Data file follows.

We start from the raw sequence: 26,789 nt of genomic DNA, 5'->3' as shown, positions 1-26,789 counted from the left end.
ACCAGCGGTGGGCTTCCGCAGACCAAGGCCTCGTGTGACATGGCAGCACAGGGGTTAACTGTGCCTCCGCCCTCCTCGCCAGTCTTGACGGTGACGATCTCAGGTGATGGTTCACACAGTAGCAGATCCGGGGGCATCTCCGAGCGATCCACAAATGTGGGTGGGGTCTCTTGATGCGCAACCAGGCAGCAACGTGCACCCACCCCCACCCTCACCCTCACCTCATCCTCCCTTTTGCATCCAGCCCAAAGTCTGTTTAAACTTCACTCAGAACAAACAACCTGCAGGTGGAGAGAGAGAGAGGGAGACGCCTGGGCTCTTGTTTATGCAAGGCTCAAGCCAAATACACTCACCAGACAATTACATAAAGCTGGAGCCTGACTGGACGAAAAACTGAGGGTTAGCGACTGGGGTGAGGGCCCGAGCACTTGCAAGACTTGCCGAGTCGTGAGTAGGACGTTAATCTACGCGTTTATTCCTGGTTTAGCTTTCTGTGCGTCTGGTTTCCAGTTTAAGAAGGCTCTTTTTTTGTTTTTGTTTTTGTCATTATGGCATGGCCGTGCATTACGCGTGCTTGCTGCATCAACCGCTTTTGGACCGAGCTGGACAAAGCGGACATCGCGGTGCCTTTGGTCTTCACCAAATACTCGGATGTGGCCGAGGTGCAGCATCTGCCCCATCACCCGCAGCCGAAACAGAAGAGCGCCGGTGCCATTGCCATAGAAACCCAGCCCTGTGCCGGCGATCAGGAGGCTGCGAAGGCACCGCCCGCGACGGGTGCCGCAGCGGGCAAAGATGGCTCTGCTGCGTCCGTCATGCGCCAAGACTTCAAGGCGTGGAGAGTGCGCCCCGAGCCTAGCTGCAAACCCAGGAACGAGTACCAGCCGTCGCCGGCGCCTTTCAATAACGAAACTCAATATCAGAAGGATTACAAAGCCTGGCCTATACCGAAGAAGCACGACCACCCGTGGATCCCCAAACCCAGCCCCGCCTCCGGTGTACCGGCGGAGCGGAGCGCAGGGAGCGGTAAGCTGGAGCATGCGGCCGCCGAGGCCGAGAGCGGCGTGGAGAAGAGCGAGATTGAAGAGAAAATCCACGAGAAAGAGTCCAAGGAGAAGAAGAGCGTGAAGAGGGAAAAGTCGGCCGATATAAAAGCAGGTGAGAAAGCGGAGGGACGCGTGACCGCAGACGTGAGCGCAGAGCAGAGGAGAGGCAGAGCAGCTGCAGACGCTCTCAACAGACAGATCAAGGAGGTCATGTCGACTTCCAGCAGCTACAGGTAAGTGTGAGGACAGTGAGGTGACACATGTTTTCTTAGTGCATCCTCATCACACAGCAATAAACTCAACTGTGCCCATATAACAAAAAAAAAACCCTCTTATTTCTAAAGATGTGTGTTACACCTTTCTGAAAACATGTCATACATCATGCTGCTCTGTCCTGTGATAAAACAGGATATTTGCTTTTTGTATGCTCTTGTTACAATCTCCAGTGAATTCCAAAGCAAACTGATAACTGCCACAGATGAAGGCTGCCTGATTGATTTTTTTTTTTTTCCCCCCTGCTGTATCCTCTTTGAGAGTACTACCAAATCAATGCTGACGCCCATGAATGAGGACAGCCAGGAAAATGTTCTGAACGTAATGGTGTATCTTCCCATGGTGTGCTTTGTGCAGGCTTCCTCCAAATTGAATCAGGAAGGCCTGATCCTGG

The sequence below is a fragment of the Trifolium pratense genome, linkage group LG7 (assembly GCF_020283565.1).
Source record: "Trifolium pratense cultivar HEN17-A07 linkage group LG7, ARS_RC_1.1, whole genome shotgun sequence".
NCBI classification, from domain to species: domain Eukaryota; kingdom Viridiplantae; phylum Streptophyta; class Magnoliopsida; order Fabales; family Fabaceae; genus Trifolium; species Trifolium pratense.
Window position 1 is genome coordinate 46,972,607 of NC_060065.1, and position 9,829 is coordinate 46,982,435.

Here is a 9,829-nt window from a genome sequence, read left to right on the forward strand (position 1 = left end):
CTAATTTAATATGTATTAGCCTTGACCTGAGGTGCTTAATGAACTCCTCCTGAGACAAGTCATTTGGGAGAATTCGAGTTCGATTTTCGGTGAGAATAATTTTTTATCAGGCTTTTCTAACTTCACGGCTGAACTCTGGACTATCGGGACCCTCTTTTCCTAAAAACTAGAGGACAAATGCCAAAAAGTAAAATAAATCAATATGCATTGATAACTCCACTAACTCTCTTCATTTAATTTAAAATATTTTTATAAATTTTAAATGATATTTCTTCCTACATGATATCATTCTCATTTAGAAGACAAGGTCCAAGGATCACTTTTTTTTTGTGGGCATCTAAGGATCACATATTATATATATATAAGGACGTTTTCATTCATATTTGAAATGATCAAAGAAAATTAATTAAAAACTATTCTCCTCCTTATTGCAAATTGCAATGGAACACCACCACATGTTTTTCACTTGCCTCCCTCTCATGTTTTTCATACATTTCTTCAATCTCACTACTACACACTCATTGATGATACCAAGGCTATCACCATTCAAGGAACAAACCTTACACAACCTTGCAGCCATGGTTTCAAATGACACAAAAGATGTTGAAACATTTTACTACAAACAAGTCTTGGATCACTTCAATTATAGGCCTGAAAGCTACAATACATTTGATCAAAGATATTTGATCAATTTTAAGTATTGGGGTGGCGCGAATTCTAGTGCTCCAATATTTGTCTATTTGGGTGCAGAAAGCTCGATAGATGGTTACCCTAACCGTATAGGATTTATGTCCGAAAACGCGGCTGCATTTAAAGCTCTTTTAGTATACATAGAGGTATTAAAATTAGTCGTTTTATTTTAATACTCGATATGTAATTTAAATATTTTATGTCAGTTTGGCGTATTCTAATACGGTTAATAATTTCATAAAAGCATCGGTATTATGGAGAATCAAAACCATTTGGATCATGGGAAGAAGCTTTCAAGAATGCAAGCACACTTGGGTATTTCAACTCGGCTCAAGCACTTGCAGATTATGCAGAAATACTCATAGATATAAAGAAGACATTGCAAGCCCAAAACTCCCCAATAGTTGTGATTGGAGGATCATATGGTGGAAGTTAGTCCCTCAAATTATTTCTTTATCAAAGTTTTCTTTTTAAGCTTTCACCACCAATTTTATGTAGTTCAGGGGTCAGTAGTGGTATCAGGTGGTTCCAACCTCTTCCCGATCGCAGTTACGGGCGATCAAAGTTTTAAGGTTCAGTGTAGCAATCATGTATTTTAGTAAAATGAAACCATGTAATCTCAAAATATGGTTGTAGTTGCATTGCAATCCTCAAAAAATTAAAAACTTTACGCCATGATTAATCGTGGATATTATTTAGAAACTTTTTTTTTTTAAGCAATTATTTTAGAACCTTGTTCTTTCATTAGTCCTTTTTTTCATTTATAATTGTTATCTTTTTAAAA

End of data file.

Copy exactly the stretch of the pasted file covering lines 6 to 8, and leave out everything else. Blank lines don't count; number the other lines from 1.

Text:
Window position 1 is genome coordinate 46,972,607 of NC_060065.1, and position 9,829 is coordinate 46,982,435.

Here is a 9,829-nt window from a genome sequence, read left to right on the forward strand (position 1 = left end):
CTAATTTAATATGTATTAGCCTTGACCTGAGGTGCTTAATGAACTCCTCCTGAGACAAGTCATTTGGGAGAATTCGAGTTCGATTTTCGGTGAGAATAATTTTTTATCAGGCTTTTCTAACTTCACGGCTGAACTCTGGACTATCGGGACCCTCTTTTCCTAAAAACTAGAGGACAAATGCCAAAAAGTAAAATAAATCAATATGCATTGATAACTCCACTAACTCTCTTCATTTAATTTAAAATATTTTTATAAATTTTAAATGATATTTCTTCCTACATGATATCATTCTCATTTAGAAGACAAGGTCCAAGGATCACTTTTTTTTTGTGGGCATCTAAGGATCACATATTATATATATATAAGGACGTTTTCATTCATATTTGAAATGATCAAAGAAAATTAATTAAAAACTATTCTCCTCCTTATTGCAAATTGCAATGGAACACCACCACATGTTTTTCACTTGCCTCCCTCTCATGTTTTTCATACATTTCTTCAATCTCACTACTACACACTCATTGATGATACCAAGGCTATCACCATTCAAGGAACAAACCTTACACAACCTTGCAGCCATGGTTTCAAATGACACAAAAGATGTTGAAACATTTTACTACAAACAAGTCTTGGATCACTTCAATTATAGGCCTGAAAGCTACAATACATTTGATCAAAGATATTTGATCAATTTTAAGTATTGGGGTGGCGCGAATTCTAGTGCTCCAATATTTGTCTATTTGGGTGCAGAAAGCTCGATAGATGGTTACCCTAACCGTATAGGATTTATGTCCGAAAACGCGGCTGCATTTAAAGCTCTTTTAGTATACATAGAGGTATTAAAATTAGTCGTTTTATTTTAATACTCGATATGTAATTTAAATATTTTATGTCAGTTTGGCGTATTCTAATACGGTTAATAATTTCATAAAAGCATCGGTATTATGGAGAATCAAAACCATTTGGATCATGGGAAGAAGCTTTCAAGAATGCAAGCACACTTGGGTATTTCAACTCGGCTCAAGCACTTGCAGATTATGCAGAAATACTCATAGATATAAAGAAGACATTGCAAGCCCAAAACTCCCCAATAGTTGTGATTGGAGGATCATATGGTGGAAGTTAGTCCCTCAAATTATTTCTTTATCAAAGTTTTCTTTTTAAGCTTTCACCACCAATTTTATGTAGTTCAGGGGTCAGTAGTGGTATCAGGTGGTTCCAACCTCTTCCCGATCGCAGTTACGGGCGATCAAAGTTTTAAGGTTCAGTGTAGCAATCATGTATTTTAGTAAAATGAAACCATGTAATCTCAAAATATGGTTGTAGTTGCATTGCAATCCTCAAAAAATTAAAAACTTTACGCCATGATTAATCGTGGATATTATTTAGAAACTTTTTTTTTTTAAGCAATTATTTTAGAACCTTGTTCTTTCATTAGTCCTTTTTTTCATTTATAATTGTTATCTTTTTAAAA